Starting with the capital centres, the nation's airwaves are in the process of switching to the invisible digital delights of DAB+ (Digital Audio Broadcasting Plus) radio.
DAB+ offers more stations with better reception, much improved stereo audio quality and accompanying text information — plus it's all free. So, what's the catch? If you think you'd like to hear (and see) what all the fuss is about, you're going to have to buy a new radio. Yes, DAB+ radios are popping up all over the place, from handheld portables to bedside clock radios to full-size home stereo components. Here is a round up to give you a taste of what DAB+ has to offer.
Eight years in the planning, it has taken a while for Australia to follow in the likes of the UK's DAB broadcasting footsteps, but it was the first country in the world to introduce the new, more bandwidth-efficient standard: DAB+.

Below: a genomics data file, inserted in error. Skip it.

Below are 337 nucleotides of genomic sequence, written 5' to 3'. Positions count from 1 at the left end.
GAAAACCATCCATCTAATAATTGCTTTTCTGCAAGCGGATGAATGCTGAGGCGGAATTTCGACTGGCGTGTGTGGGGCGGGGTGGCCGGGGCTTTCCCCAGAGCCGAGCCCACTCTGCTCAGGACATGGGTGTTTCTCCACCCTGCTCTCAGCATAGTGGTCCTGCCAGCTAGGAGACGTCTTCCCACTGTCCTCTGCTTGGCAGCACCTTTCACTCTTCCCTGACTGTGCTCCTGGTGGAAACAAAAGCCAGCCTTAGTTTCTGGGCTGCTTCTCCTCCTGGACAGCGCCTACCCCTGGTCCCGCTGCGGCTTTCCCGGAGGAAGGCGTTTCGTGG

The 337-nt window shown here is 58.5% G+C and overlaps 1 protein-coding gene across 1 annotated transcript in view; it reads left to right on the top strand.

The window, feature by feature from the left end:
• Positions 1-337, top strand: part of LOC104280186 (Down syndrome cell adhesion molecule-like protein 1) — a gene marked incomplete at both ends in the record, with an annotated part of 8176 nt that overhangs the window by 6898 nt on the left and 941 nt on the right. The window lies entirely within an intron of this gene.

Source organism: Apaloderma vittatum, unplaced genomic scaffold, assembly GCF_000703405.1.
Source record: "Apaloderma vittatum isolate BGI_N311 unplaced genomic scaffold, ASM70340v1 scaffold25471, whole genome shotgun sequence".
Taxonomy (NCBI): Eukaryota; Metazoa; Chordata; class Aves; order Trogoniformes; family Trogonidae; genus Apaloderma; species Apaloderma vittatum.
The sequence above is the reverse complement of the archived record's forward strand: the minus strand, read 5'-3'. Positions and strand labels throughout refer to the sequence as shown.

For a more comprehensive explanation of the digital radio phenomenon, check out our feature Digital radio: All you need to know.
Location plays a big part in actual DAB+ reception, and many of the radios here were tested on the lower Central Coast, north of Sydney — for more info check www.digitalradioplus.com.au, which lists coverage and station availability nationwide.